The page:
Northam apologized for the photo, which depicts two men, one in a Ku Klux Klan robe and another in blackface, on his yearbook page and then denied he was in the picture. He has not been seen in public since Saturday when he made it clear he does not plan to resign.
Sources told ABC News the governor had come close to announcing he would resign before changing his mind Saturday.
Northam has remained holed up in the governor’s mansion next to the Capitol, consulting with a small group of advisers daily, according to sources familiar with the meetings.
The governor said Saturday "as long as I feel that I can lead, I will continue to do that. If I reach a point where I am not comfortable with that, then obviously we will sit down and have that discussion."
Blocks away on the other side of the state capitol, Attorney General Mark Herring scurries quickly in and out of his office when he arrives and leaves work for the day, avoiding questions from reporters. His office looks directly across the square from the governor’s mansion, with the capitol in between.
Herring on Wednesday apologized for wearing "brown makeup" to resemble rapper Kurtis Blow at a 1980 college party.
Lt. Governor Justin Fairfax, on the other hand, hasn't remained out of public view and reports to the Capitol for work every day. Reporting to work on Friday, Fairfax told ABC News “we’ll have our say, I’m confident in truth,” when asked about his message to Virginians.
"I take this situation very seriously and continue to believe Dr. Tyson should be treated with respect. But, I cannot agree to a description of events that simply is not true," Fairfax said in a statement earlier this week.
The woman who accused Fairfax, Vanessa Tyson, an associate professor of politics at Scripps College in California, is now represented by the lawyers who litigated for Christine Blasey-Ford, one of Kavanaugh's accusers.
And now another Virginia lawmaker is having to explain something in his past.
Senate Majority Leader Thomas Norment, a Republican, was managing editor of the 1968 yearbook of the Virginia Military Institute which featured several students in blackface and comments with racial slurs. Norment addressed the matter, saying he was not in any of the photos in question and condemned the use of blackface calling it "abhorrent" saying he advocated for racial integration at VMI.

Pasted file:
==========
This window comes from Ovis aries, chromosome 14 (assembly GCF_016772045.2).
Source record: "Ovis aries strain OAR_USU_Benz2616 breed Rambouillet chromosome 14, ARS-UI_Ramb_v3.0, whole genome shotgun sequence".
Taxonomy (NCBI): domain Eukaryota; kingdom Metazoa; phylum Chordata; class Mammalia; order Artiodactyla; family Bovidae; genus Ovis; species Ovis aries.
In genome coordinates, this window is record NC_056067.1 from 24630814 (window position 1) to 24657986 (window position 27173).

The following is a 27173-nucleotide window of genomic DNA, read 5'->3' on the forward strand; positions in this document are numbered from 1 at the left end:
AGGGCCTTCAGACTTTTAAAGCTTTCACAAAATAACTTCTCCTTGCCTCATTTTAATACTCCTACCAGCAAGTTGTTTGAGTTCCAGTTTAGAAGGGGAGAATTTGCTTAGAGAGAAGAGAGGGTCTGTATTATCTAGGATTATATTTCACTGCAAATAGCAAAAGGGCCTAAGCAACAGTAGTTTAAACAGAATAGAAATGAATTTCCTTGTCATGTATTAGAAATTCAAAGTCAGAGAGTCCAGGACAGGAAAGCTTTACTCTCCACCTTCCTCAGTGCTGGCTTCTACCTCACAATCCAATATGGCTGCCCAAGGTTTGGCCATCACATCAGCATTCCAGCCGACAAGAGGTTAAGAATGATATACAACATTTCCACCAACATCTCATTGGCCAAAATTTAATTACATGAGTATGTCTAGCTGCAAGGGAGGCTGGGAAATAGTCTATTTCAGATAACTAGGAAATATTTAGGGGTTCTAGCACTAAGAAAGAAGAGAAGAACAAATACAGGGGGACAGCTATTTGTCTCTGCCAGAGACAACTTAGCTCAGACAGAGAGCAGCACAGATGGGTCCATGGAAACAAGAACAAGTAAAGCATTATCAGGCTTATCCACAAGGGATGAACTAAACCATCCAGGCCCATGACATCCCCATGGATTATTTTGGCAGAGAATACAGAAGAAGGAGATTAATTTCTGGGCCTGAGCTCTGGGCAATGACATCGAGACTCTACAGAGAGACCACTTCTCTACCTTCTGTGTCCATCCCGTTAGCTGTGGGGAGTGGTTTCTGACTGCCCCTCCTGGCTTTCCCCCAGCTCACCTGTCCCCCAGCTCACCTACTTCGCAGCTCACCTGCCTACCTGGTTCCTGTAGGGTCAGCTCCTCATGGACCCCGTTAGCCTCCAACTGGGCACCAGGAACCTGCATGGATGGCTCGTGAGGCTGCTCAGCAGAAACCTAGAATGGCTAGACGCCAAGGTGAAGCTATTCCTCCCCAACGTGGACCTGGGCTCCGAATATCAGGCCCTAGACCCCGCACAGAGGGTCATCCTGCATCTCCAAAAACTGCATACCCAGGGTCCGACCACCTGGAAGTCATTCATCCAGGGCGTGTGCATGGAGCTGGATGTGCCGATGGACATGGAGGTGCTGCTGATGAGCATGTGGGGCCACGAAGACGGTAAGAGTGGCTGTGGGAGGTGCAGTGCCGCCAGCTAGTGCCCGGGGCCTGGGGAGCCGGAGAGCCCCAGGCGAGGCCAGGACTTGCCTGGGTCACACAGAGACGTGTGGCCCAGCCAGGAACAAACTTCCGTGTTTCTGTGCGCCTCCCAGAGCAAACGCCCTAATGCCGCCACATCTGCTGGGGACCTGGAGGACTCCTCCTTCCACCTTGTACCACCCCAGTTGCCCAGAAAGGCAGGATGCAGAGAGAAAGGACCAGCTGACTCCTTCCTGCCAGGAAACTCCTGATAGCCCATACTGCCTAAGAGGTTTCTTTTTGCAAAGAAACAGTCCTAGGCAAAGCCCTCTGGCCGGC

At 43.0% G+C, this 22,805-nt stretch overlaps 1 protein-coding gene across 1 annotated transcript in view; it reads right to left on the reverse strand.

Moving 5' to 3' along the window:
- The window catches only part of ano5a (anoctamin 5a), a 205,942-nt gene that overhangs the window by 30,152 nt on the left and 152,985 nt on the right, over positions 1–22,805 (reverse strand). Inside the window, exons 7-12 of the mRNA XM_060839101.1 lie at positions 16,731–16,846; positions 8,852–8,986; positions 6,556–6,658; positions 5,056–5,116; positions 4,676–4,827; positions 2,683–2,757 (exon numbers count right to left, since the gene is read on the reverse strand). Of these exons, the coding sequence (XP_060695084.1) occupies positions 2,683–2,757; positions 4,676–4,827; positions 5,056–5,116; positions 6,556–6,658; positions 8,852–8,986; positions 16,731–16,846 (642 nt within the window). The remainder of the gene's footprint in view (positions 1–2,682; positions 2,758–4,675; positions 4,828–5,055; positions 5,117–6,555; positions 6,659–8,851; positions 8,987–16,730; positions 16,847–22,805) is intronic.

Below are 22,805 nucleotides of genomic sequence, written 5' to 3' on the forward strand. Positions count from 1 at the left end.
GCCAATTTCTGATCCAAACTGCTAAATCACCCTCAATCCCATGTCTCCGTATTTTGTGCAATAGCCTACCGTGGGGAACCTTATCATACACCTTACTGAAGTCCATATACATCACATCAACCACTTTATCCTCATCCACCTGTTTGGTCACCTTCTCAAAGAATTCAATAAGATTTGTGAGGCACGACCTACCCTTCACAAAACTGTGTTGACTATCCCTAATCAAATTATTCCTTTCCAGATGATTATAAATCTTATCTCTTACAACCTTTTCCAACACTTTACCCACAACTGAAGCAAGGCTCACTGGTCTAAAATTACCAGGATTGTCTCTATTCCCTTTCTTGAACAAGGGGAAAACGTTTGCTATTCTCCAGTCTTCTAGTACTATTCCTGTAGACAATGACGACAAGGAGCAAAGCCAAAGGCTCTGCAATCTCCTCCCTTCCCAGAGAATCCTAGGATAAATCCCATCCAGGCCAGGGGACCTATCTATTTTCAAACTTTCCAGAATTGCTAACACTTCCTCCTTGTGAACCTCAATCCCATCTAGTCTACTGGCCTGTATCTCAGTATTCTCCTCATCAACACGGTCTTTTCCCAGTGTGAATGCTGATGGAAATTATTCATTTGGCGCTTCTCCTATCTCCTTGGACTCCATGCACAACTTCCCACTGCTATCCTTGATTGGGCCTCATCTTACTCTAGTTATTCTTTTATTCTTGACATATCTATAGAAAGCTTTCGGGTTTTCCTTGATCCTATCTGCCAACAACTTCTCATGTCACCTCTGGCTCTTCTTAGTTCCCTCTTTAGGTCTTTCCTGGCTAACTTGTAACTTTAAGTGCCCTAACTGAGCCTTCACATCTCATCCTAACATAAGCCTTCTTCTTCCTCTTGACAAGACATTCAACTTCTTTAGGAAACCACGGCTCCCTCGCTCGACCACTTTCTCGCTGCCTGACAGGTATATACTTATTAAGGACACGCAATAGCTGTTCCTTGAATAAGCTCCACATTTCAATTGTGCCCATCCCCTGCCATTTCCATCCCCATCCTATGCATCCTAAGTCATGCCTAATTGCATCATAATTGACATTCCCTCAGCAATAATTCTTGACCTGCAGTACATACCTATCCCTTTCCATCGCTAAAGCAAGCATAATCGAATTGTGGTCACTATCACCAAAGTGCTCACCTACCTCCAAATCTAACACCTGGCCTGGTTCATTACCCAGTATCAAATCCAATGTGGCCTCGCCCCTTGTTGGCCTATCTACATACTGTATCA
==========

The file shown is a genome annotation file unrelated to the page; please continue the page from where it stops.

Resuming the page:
A spokesperson for VMI confirmed to ABC News that Norment was the managing editor and confirmed the photos in question.
"In recent years we've improved procedures and the yearbook is more professionally done and we are actively trying to take lessons from the past so that we can do better in the future," VMI's director of communications and marketing, Col. Steven D MacInnis, told ABC News.
Several Virginia state senators and delegates heading into the capital Friday morning would not answer questions about the leadership chaos in their state.
Specific questions about the calls for an investigation into the allegations against Fairfax were also met with silence, though one delegate said simply “not my job” as he rushed away from reporters.
Multiple lawmakers have said they don’t expect Northam to resign.
"I don't think anyone's resigning," said Republican Delegate Terry Kilgore. Some delegates told ABC News they wanted to hear from their constituents on the growing scandal as they head home for the weekend.
A group of Democratic congressional leaders from Virginia have reiterated their call for Northam to resign. The same group of lawmakers, however, did not say if Herring should resign, despite his admission that he engaged in blackface in his past.
“We understand that he is currently engaged in in-depth discussions with leaders and others in Virginia. The Attorney General must continue those conversations, and stand ready to answer questions from the public if he is to regain their trust,” the release read.
The Virginia Legislative Black Caucus has echoed these views late Thursday, saying, “While we appreciate the candor of Attorney General Herring’s disclosure, we await further action on his part to reassure the citizens of the Commonwealth his fitness for leadership.”
The group also went on to say that the sexual assault allegations against Fairfax should be investigated.
So what happens next?
Should all three – Northam, Fairfax and Herring – decide to step aside, the next in the line of succession is House of Delegates Speaker Kirk Cox, a Republican.
Asked by ABC News this morning if he thinks he'll be governor, Cox said. “I don't have anything to add to what I've said.”
Earlier this week, Cox called the revelations by all three leaders "disturbing."
"The people should be confident that our work continues unimpeded and that the Commonwealth’s 100,000 state employees also continue to serve without disruption," Cox said in a statement.
And while local and national Democrats are calling for an inquiry into the Fairfax allegations, it's highly unlikely that will be done by the Virginia legislature.
One delegate rushing into the Capitol Friday summed up the political chaos.
“It’s a sad day for Virginia,” he said.
ABC News' Matthew Seyler and Marissa Parra contributed to this report.